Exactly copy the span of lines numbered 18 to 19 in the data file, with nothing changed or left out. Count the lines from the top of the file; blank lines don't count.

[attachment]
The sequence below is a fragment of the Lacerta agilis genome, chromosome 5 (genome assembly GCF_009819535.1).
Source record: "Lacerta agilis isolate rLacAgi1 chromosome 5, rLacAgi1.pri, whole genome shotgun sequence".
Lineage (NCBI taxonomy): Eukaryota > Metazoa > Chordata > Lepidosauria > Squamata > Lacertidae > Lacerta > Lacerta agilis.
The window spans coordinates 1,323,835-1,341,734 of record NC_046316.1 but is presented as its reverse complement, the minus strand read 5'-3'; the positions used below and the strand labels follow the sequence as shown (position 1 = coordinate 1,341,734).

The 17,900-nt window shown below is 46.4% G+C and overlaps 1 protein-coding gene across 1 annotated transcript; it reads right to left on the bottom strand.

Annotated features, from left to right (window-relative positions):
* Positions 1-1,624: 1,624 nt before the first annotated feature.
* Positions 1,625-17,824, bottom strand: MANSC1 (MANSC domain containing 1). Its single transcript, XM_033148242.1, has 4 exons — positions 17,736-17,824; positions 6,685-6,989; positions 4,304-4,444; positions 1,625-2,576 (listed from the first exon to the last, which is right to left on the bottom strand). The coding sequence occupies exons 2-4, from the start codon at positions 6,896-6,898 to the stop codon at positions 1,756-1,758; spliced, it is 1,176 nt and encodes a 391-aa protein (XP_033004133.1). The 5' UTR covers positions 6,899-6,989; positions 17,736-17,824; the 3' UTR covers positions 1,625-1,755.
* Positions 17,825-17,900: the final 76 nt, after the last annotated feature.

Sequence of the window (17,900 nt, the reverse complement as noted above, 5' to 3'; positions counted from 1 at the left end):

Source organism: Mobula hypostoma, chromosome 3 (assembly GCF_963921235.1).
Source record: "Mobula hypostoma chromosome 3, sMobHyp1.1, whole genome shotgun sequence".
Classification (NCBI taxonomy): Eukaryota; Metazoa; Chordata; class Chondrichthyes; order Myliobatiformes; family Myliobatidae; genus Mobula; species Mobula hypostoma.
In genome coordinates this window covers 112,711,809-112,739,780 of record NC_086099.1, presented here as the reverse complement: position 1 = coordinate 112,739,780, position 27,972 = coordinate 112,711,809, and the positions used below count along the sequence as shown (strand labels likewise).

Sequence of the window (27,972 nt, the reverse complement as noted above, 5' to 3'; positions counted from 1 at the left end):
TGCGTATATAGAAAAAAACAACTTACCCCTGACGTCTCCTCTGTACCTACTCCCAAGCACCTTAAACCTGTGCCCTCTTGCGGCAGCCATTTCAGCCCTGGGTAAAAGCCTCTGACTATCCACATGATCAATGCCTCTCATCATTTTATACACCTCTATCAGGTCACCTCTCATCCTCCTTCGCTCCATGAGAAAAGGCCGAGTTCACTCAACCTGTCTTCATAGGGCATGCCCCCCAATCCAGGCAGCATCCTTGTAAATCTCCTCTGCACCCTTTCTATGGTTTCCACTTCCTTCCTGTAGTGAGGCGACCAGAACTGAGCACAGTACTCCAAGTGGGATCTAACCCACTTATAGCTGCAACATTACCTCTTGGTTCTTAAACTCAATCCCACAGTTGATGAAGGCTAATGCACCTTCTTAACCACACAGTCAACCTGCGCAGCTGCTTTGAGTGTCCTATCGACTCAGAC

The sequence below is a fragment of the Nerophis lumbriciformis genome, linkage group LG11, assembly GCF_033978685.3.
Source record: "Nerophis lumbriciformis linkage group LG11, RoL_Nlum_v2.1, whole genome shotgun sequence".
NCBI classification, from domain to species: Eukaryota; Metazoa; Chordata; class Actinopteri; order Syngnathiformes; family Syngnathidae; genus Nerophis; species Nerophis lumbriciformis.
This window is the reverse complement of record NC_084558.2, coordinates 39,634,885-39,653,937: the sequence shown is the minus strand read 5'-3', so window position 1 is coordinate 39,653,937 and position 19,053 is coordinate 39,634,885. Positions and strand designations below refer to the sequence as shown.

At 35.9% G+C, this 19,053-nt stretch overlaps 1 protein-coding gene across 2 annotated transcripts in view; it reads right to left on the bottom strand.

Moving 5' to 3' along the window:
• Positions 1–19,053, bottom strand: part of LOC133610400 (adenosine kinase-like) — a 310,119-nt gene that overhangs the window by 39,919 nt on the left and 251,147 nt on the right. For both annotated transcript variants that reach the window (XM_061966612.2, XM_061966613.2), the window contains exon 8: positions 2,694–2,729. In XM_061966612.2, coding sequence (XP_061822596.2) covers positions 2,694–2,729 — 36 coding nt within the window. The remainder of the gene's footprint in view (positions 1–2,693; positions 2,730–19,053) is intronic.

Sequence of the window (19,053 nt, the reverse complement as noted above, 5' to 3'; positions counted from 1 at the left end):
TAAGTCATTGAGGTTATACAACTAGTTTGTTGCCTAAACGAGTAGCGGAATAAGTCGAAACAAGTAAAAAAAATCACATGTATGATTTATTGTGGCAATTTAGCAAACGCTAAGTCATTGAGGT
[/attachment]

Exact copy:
Source record: "Nerophis lumbriciformis linkage group LG11, RoL_Nlum_v2.1, whole genome shotgun sequence".
NCBI classification, from domain to species: Eukaryota; Metazoa; Chordata; class Actinopteri; order Syngnathiformes; family Syngnathidae; genus Nerophis; species Nerophis lumbriciformis.